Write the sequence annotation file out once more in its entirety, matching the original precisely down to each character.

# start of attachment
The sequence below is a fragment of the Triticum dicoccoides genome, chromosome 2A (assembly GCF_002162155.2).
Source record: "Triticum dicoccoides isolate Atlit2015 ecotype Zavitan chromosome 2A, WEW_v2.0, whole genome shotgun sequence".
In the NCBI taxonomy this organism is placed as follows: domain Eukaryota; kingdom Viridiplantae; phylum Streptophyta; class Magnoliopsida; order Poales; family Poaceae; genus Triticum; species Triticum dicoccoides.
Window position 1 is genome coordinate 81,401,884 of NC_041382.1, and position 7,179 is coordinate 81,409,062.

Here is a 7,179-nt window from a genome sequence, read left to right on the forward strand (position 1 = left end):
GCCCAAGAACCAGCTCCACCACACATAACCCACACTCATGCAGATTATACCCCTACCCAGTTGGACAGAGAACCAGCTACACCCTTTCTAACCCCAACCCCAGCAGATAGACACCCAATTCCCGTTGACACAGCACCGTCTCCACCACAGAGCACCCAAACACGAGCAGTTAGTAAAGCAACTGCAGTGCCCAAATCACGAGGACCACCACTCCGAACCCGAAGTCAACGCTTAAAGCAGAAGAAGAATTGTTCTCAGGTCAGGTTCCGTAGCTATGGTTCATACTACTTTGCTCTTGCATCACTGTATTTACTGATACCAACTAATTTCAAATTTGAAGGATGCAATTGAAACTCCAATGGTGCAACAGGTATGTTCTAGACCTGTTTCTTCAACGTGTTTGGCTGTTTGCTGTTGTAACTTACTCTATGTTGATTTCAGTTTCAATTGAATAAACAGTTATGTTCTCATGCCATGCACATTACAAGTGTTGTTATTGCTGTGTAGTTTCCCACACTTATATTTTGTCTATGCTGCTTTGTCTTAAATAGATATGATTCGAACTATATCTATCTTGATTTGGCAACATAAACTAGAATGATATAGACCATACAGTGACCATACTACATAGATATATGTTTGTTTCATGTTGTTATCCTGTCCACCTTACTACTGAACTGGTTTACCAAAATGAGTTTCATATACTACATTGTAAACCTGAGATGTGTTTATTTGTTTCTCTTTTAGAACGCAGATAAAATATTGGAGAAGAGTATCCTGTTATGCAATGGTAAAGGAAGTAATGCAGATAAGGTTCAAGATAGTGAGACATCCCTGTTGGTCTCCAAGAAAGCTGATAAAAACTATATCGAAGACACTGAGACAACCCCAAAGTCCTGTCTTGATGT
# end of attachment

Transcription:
The sequence below is a fragment of the Triticum dicoccoides genome, chromosome 2A (assembly GCF_002162155.2).
Source record: "Triticum dicoccoides isolate Atlit2015 ecotype Zavitan chromosome 2A, WEW_v2.0, whole genome shotgun sequence".
In the NCBI taxonomy this organism is placed as follows: domain Eukaryota; kingdom Viridiplantae; phylum Streptophyta; class Magnoliopsida; order Poales; family Poaceae; genus Triticum; species Triticum dicoccoides.
Window position 1 is genome coordinate 81,401,884 of NC_041382.1, and position 7,179 is coordinate 81,409,062.

Here is a 7,179-nt window from a genome sequence, read left to right on the forward strand (position 1 = left end):
GCCCAAGAACCAGCTCCACCACACATAACCCACACTCATGCAGATTATACCCCTACCCAGTTGGACAGAGAACCAGCTACACCCTTTCTAACCCCAACCCCAGCAGATAGACACCCAATTCCCGTTGACACAGCACCGTCTCCACCACAGAGCACCCAAACACGAGCAGTTAGTAAAGCAACTGCAGTGCCCAAATCACGAGGACCACCACTCCGAACCCGAAGTCAACGCTTAAAGCAGAAGAAGAATTGTTCTCAGGTCAGGTTCCGTAGCTATGGTTCATACTACTTTGCTCTTGCATCACTGTATTTACTGATACCAACTAATTTCAAATTTGAAGGATGCAATTGAAACTCCAATGGTGCAACAGGTATGTTCTAGACCTGTTTCTTCAACGTGTTTGGCTGTTTGCTGTTGTAACTTACTCTATGTTGATTTCAGTTTCAATTGAATAAACAGTTATGTTCTCATGCCATGCACATTACAAGTGTTGTTATTGCTGTGTAGTTTCCCACACTTATATTTTGTCTATGCTGCTTTGTCTTAAATAGATATGATTCGAACTATATCTATCTTGATTTGGCAACATAAACTAGAATGATATAGACCATACAGTGACCATACTACATAGATATATGTTTGTTTCATGTTGTTATCCTGTCCACCTTACTACTGAACTGGTTTACCAAAATGAGTTTCATATACTACATTGTAAACCTGAGATGTGTTTATTTGTTTCTCTTTTAGAACGCAGATAAAATATTGGAGAAGAGTATCCTGTTATGCAATGGTAAAGGAAGTAATGCAGATAAGGTTCAAGATAGTGAGACATCCCTGTTGGTCTCCAAGAAAGCTGATAAAAACTATATCGAAGACACTGAGACAACCCCAAAGTCCTGTCTTGATGT